Oxfordbasics: Intercultural Activities
Michaela Canková & Simon Gill(2002)
Oxford: Oxford UP
Teaching English as a Foreign Language often requires teaching to students who have different cultural backgrounds. Oxfordbasics: Intercultural Activities gives the teacher the help needed to integrate this cultural aspect into teaching activities all the while encouraging conversation and interest among students.
The "Contents" announces a "Foreword," an "Introduction" as well as 30 activities, ranging from "Greetings and introductions," (activity 1) to "Festivals and celebrations" (activity 30).
A detailed "Introduction" helps the teacher chose the right approach in selecting the appropriate activities for the students. Cankova and Gill suggest choosing activities that correspond to topics the class is interested in, their age groups, what they know about other cultures all the while minding their level of English. Of course, the teacher must make sure to correspond the activities to the curriculum and syllabus of the course. These activities, Cankova and Gill claim, are flexible: the teacher can add more subjects. For instance in "Greetings and Introductions" (p. 6) there is a list of "Types of Greetings," seven in all, but the teacher can add other types of greetings, or even delete some, depending on the number of students in the class. Some activities might be altered depending on the age of your students. Cankova and Gill invite teachers to increase the list of animals in the "Pets" activity (p. 22) to include a list of famous pets, as they suggest, and hence change or drop the last exercise which asks the class to "write down their reasons for supporting or being against pets." (p. 23)
Each activity is laid out on two pages. On the top of the first page, the teacher finds pertinent information about the type of activity. The first is "language," which indicates what the students will have to be using when forming their sentences. In activity 13 "Clothes," the language that the students will have to practice is "wear, is wearing, names of clothes and national costumes, is made from/of/into." (p. 30) The following, "culture focus," suggests the topic that will be discussed. In this same activity the students will address "typical items of national dress from different countries." In "activities," the teacher is told how to proceed in presenting this unit: "memory game, matching, dictation, information exchange." The next, "materials," tells the teacher what she will need for the activities: "board, map of the world, card with information on Jersey, Tweed, and Shetland." The "time guide," "45 minutes--1 hour," lets the teacher know how much time she has to dedicate to the unit, the "preparation" informs the teacher what to prepare before arriving to class such as "handouts," and the "level" indicates to the teacher the level that this activity can be performed with: "elementary to lower intermediate."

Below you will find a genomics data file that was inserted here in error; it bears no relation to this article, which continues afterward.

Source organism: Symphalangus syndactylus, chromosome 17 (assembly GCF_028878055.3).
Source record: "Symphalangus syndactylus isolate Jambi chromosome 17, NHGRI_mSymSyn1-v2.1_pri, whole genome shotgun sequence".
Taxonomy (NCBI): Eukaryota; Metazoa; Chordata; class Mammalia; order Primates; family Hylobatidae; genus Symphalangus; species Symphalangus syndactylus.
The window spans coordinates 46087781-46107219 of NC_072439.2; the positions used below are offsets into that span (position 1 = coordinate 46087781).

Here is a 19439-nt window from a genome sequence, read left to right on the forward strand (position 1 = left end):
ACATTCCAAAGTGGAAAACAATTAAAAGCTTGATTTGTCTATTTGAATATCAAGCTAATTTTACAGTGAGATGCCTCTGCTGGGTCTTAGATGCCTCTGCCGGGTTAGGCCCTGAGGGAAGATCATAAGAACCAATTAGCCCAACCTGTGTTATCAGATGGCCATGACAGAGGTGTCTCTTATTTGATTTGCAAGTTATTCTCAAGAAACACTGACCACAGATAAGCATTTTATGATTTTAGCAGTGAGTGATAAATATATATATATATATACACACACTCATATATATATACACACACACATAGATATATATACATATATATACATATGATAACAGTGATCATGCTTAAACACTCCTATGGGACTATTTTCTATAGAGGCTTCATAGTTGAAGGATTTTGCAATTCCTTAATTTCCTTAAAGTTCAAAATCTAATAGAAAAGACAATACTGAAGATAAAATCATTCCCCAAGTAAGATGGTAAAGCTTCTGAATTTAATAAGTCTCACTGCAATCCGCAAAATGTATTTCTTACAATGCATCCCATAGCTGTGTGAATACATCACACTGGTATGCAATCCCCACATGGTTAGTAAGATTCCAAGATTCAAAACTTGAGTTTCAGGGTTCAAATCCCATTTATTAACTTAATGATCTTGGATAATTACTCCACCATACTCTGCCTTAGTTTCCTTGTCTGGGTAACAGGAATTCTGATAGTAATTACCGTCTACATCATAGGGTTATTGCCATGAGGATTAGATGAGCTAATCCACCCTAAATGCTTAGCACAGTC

The activity then progresses in steps, guiding the teacher through the activity. For instance, in unit 17 "Shopping" the teacher is asked to begin with
a quick warm up game. Explain to the class that you are going to say a sentence and will choose someone to continue the sentence with a new item of shopping. Say the sentence: Yesterday I went shopping and I bought a newspaper. Choose a member of the class to continue:
Learner: Yesterday I went shopping and I bought a newspaper and a. . .
That person then nominates another learner and so on. The game finishes when no one can remember the whole list. (p. 38)
The teacher is guided through the exercises that build up the activity. This is especially important and interesting for new teachers. It teaches them the ropes and equips them with the appropriate tools to help train them to become experienced teachers. [-1-]
Little or no material is needed to complete these activities. Most of the time only slips of paper and the board are required. The board is used to draw very simple drawings that even a novice can do. Other times a map of the world or objects related to the unit are necessary. In unit 6, "Stamps," for instance, suggests that the teacher bring various and as many postage stamps as possible. Unit 15 "Holidays," require the students to bring postcards of famous holiday spots from all around the world as well as holiday pictures. The teacher must bring a hat or a box. Unit 16, "Souvenirs,' asks the teachers and the students to bring souvenirs and share them with the class.
At the end of every unit there is a "follow-up activity" requiring the students to work on the subject studied. For instance they are asked to write short descriptions "of important customs and habits in their country" (p. 9), "to write a description of their family tree" (p. 11), "to talk about their favourite place they have visited in their country or a foreign country" (p. 15), to "describe their opinions about how men and women are treated in their country" (p. 21), and so on.
These activities are enjoyable ones. I like using them with the corresponding to grammar lesson being studied. By creating realistic conversation, the students can understand how and when we use specific verb tenses, adjectives, questions, telling time, giving opinions, just to name a few. I recommend this book to both new and experienced teachers for the fresh ideas it contains. These activities bring a fun aspect to teaching English as a Foreign language.
Université de Montréal
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